Could this be in direct response to the unjustifiable treatment experienced by a 97-year old woman on July 11, 2011 at Los Angeles International Airport?
I doubt it. There was no “tender, loving care” bestowed upon a sweet, sensitive, and spunky woman. In fact, Ms. Mary was stripped of her cane, wheelchair, and clothes – but not her dignity.
Michael, a good friend in California called with information about what happened to his mother, Mary Gruning. When I learned the details, my blood boiled. Michael’s sister, Patricia, was traveling with their mother en route from Los Angeles to New York when an abuse of power and authority occurred. (A full recap of this outrageous, bureaucratic misstep from Patricia follows my blog.)
This could happen to your mother, grandmother, father, or grandfather. Everyone desires security, but this case has stretched beyond the absurd and Undiplomatic. Two pictures of Mary are included, one as she celebrates her 97th birthday. She’s an official party girl, as her birthday falls on New Year’s Day, January 1.
All Facebook and Twitter fans, please forward this information to anyone that can help – your congressmen, senators, media. In more traditional societies, the young revere their elders. This callous behavior must be confronted, acknowledged, and remedied. Send me your comments and suggestions. Let’s move to make January 1, 2012 a new year for TSA accountability and “tender loving care” for our Seniors. I know Mary will cheer for that!
(FULL RECAP FROM DAUGHTER PATRICIA GRUNING HIGGINS)
LAX Airport: July 11, 2011 American Airlines Flight #4 to JFK
As a TSA agent pushed my 97-year old mother, Mary Gruning, in her wheelchair through security at LAX. Alarms sounded, scaring both of us. The TSA man took charge, wheeling her to an adjacent end of the conveyor belt. There, another TSA agent passed a wand over Mary, producing more alarming sounds. The agent asked my mother whether she had put on any hand lotion or cream. We both said no. My mother asked whether she could put on her jacket and sneakers. A resounding “NO” was the alarming answer. A third TSA agent arrived.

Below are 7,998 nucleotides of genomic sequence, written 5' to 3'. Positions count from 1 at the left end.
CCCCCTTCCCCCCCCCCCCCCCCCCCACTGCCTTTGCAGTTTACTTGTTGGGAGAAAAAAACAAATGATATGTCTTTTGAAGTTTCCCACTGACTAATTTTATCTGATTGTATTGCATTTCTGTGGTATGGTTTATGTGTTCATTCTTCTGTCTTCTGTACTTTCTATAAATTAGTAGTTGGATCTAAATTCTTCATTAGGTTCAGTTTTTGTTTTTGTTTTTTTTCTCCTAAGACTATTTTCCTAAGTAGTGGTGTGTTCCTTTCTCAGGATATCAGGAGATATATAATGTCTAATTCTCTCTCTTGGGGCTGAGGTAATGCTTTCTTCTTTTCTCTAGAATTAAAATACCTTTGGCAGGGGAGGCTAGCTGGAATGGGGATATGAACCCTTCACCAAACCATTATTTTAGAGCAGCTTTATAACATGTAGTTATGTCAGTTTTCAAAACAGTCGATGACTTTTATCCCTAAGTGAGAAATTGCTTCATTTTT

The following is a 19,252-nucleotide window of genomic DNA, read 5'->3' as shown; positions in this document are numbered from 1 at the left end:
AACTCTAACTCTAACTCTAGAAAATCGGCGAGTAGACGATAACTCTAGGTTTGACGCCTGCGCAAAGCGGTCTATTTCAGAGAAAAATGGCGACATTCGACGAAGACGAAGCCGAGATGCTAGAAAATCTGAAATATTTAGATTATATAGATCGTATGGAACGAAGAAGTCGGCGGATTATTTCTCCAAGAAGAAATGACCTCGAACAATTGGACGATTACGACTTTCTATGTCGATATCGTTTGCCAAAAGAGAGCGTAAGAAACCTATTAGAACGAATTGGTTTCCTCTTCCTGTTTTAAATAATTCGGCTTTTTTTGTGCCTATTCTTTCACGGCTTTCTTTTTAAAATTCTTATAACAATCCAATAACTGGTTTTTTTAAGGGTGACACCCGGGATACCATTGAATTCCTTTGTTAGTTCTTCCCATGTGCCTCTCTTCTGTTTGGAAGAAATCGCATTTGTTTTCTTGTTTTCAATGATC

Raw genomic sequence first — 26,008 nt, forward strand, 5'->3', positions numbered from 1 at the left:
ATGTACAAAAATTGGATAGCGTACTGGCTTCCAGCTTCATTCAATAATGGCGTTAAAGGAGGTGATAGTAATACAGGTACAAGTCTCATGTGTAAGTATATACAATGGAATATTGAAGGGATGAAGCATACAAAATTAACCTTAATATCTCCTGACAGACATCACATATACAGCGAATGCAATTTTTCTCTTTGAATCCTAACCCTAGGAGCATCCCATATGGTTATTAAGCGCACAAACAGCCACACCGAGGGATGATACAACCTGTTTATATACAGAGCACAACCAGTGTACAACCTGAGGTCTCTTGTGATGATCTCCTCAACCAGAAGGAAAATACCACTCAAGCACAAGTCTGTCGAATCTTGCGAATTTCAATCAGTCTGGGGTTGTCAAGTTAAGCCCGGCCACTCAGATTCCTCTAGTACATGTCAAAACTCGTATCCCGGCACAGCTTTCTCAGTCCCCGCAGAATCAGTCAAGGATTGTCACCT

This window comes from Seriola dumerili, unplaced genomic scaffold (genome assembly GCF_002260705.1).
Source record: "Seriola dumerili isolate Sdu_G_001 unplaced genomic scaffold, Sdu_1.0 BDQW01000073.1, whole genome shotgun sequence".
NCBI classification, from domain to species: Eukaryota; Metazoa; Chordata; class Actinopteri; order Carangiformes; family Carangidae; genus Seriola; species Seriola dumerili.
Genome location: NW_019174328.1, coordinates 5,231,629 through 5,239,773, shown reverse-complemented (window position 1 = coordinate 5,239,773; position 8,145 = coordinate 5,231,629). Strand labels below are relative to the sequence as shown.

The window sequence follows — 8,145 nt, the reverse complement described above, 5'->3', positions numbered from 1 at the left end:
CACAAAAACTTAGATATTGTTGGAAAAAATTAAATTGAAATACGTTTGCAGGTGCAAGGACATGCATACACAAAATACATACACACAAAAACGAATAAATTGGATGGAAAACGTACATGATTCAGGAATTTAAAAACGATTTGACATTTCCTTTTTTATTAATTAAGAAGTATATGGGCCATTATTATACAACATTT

We waited…it was now 11:40 and our American Airlines flight #4 to JFK was leaving in 35 minutes. Concerned about not making the flight, I asked two of the agents if they could get a supervisor to intervene. One agent turned to the other and said, “You know those supervisors, they just sit on their butts and take their time.” The supervisor arrived about 11:50 and wheeled my mother to a TSA designated area. It was now twenty-five minutes until departure time.
The supervisor and a fourth TSA agent whisked my mother into a room and locked the door. At noon, fifteen minutes until flight departure, I asked a fifth TSA agent, John R. whether he could call American Airlines and tell them we might be several minutes late. He said he couldn’t make the call, but if my mother wasn’t out of that room in three minutes, he was going to get her. A minute passed, the door opened, and my mother was wheeled out of the room – no explanation provided.
I wheeled Mary at breakneck speed, through the packed airport crowds, to our American Airlines boarding gate with only 10 minutes to spare before the plane left.
My mother recounted the experience. “When I was in that room – with brown walls and more like a closet or cell, I was made to totally undress, take off all my clothes, covered only with some kind of filmy cloth, and made to stand up. They removed my cane and wheelchair.”
She continued. “When I asked them why this was happening, I never got an answer. They just patted down my body. And, when I told them I was almost 98 and asked again why were they doing this to me, and got no response, I stood up, banged on the door, and asked them to let me out of there and called for you.”
I NEVER heard my mother, even though I was only a short distance outside the room.
Question: Why didn’t the TSA agents ask me, her daughter, to accompany her, a 97-year old woman, into the inspection room?
While my mother and I both appreciate the need for security measures, the indignity, of having a 97-year old woman endure being humiliated and violated while subjected to these ‘procedures’ all by herself in a locked room, is an abomination. Mary has been deeply affected by this incident resulting in sleep loss, depression and crying. These are the effects of post-traumatic stress disorder and are unfamiliar to her.
Our intention is to not only get an explanation from the agents who caused this insensitive and reprehensible behavior, but to have TSA institute guidelines where anyone in a similar situation be permitted to have the person they are travelling with be permitted to remain with them at all times throughout any type of security procedure – most especially, in a locked room.
Thank you. Patricia Gruning Higgins
----- By, Susan Sacirbey
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